Long-term effects of low-level exposure stemming from the power distribution system including power lines and their relevance to health have been extensively studied over the last few decades.
Epidemiological studies have suggested that long-term low-level exposure to 50-60 Hz magnetic fields might be associated with an increased risk of childhood leukemia. However, a combination of selection bias, some degree of confounding and chance could possibly explain these results. In addition, no biophysical mechanism has been identified and results from animal and cellular laboratory studies do not support the notion that exposure to 50-60 Hz magnetic fields is a cause of childhood leukemia. Therefore, the currently existing scientific evidence does not lead to the conclusion that prolonged exposure to LF is a cause of childhood leukemia. Evidence for cancer in adults from LF exposure is very weak. There is no substantial scientific evidence for an association between LF exposure and Parkinson’s disease, multiple sclerosis, developmental and reproductive effects, and cardiovascular diseases, while for Alzheimer´s disease and amyotrophic lateral sclerosis the evidence is inconclusive. Studies of symptoms, sleep quality, cognitive function have not provided consistent evidence of an effect from this type of exposure.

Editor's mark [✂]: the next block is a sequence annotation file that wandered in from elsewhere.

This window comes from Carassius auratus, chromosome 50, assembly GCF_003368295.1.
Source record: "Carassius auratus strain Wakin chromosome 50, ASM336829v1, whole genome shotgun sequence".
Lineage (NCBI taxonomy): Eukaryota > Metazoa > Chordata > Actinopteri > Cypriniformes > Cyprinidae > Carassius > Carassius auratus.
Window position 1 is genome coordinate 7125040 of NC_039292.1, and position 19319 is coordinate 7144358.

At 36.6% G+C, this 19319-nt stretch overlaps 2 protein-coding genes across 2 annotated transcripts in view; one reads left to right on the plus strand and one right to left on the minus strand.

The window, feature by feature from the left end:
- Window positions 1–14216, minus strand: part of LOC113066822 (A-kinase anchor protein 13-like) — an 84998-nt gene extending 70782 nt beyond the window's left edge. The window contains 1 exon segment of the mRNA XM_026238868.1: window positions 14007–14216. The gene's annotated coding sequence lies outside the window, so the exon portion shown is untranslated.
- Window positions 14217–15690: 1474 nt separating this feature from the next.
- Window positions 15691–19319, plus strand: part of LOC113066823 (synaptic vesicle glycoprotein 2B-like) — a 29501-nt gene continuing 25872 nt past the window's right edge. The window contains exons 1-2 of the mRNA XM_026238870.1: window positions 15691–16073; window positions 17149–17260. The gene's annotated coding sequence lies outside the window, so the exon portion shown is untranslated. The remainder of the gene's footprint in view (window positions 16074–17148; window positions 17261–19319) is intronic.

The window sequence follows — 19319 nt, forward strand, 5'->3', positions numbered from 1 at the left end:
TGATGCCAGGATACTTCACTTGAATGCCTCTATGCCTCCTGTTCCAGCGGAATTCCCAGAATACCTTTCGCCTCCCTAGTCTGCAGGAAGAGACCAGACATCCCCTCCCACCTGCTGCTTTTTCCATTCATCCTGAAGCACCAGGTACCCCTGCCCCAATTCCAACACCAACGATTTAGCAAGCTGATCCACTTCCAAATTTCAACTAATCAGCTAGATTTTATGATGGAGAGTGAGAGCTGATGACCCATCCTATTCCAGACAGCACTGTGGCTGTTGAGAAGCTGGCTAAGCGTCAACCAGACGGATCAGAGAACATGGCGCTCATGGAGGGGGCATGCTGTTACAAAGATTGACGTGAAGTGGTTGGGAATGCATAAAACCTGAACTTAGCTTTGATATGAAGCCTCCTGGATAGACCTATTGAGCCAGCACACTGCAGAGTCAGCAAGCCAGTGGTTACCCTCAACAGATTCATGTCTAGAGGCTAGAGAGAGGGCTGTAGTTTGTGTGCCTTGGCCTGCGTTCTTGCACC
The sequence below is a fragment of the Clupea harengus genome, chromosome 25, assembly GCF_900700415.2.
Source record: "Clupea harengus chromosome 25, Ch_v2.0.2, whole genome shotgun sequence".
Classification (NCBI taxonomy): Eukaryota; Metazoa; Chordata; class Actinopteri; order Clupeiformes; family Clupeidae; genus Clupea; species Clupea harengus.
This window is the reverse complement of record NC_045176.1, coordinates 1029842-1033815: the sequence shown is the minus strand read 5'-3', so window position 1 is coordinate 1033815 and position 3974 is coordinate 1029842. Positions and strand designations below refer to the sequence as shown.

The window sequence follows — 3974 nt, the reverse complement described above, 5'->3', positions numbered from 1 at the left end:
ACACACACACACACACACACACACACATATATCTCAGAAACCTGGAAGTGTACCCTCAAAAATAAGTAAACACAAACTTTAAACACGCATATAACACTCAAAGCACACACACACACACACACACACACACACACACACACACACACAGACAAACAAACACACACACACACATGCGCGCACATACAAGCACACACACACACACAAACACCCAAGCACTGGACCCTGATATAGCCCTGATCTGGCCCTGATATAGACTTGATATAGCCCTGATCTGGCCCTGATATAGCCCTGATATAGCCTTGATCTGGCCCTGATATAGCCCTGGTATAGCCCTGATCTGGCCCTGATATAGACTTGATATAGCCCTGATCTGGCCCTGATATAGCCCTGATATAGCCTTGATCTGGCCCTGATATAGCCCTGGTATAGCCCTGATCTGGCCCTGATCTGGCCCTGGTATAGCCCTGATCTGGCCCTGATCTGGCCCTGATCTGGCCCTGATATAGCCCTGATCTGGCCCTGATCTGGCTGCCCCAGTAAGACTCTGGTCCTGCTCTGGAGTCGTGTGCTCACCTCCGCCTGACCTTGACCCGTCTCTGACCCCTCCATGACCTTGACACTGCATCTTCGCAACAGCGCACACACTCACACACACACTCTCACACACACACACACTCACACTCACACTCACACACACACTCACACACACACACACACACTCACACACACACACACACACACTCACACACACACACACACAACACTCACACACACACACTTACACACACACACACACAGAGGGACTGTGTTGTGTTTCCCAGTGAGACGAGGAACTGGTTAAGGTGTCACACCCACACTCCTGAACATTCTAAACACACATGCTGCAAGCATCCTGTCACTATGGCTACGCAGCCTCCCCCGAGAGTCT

Overall research has not shown to date that long-term low-level LF exposure has detrimental effects on health.
Effects of static fields on the body and health implications
There are several known mechanisms by which magnetic fields can influence biological systems. Magnetic fields not only exert physical forces on metallic objects but also on moving electric charges. With respect to biological functioning, exposure to static magnetic fields will affect the electrically charged particles and cells in the blood, especially when moving through the magnetic field. The magnetic force can accelerate or reduce the movement of charged particles. An example is a reduction in the velocity of blood cells flowing through blood vessels. A further mechanism is via complex electronic interactions that may affect the rate of specific chemical reactions in the body.